100 Works of Art: (Visual) Balancing Girl, Jamie McKelvie

The 100 Works of Art series of posts is about personal relation to specific works of art. This is the penultimate post in the (Visual) section and then I will move on to talking about music. The first post in the series is about Black Virtue by Matta.

24. Balancing Girl, Jamie McKelvie (2010)

Like the subject of the last post in this series, the artist here is a friend of mine, someone I’ve known since about 2004 and, like Gillian Blekkenhorst & Shy Custis, watched develop and improve and evolve his art style over the course of the years. In all of these cases I suppose you could say that part of what makes me attached to these specific works of art is not just the art itself but the whole story of progression and how practice and study pays off in more and more impressive skills. It is also easy to see a link, aesthetically, between the clean lines and muted shadows of McKelvie’s work and one of the earlier featured artists, Matthew Woodson and that’s because my taste should be quite predictable by now!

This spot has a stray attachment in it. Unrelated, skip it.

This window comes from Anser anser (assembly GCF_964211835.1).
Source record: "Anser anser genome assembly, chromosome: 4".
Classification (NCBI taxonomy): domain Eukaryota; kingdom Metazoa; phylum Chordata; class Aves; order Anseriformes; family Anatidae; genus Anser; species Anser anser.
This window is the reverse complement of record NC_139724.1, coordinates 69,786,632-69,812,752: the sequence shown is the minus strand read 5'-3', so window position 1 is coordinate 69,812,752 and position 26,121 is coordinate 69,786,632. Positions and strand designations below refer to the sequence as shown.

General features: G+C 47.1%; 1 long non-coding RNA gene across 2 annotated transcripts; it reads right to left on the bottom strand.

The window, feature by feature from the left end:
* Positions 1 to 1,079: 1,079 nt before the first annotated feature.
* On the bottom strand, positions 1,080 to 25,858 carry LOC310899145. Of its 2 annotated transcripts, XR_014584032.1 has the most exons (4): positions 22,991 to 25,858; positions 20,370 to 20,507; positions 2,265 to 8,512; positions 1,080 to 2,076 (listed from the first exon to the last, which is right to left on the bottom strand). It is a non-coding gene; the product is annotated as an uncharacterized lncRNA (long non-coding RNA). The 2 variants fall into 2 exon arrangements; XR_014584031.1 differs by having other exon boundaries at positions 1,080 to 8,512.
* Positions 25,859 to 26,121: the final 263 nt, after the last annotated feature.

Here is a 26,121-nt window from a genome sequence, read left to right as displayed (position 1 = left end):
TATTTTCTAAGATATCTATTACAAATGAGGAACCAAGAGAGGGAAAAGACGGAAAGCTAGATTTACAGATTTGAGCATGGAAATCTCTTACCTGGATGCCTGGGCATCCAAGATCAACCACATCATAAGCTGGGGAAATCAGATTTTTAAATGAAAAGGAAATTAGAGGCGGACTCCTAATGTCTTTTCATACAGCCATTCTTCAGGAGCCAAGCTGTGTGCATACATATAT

Balancing Girl, Jamie McKelvie, 2010

There are a number of immediately attention-grabbing things about this picture: the incongruous pose is only one of them. There is the incredible detail, the contrasts – the relative brightness of the girl’s hoodie against the pale town – and the recognisibility, for me at least, of the houses. They are familiar in their architecture, and there’s always something very comforting about that.

The composition really appeals to me too: she’s set against the sky, like she might take flight at any moment. As soon as her nervousness about being on a telegraph pole disappears, you think, she’ll soar away into the cloudless blue with her shoelaces trailing and her hood flapping in the wind. You’re not looking at her from the ground, but rather from an upstairs window: maybe the opposite row of houses to the one you can see. Perhaps she climbed up there: perhaps she just found herself up there after a bout of unexpected flying. The shadows give the impression of a particular time of day – coupled with the colour of the sky it feels like an early summer morning. Has she been up there half the night? She looks too surprised for that.

Warm familiarity and a hint of mystery, the cleanness and marriage of the mundane and the unusual make this picture stand out among the many, many works of Jamie’s I’ve seen, and evidently a lot of people agreed with me as the print run disappeared quite fast.


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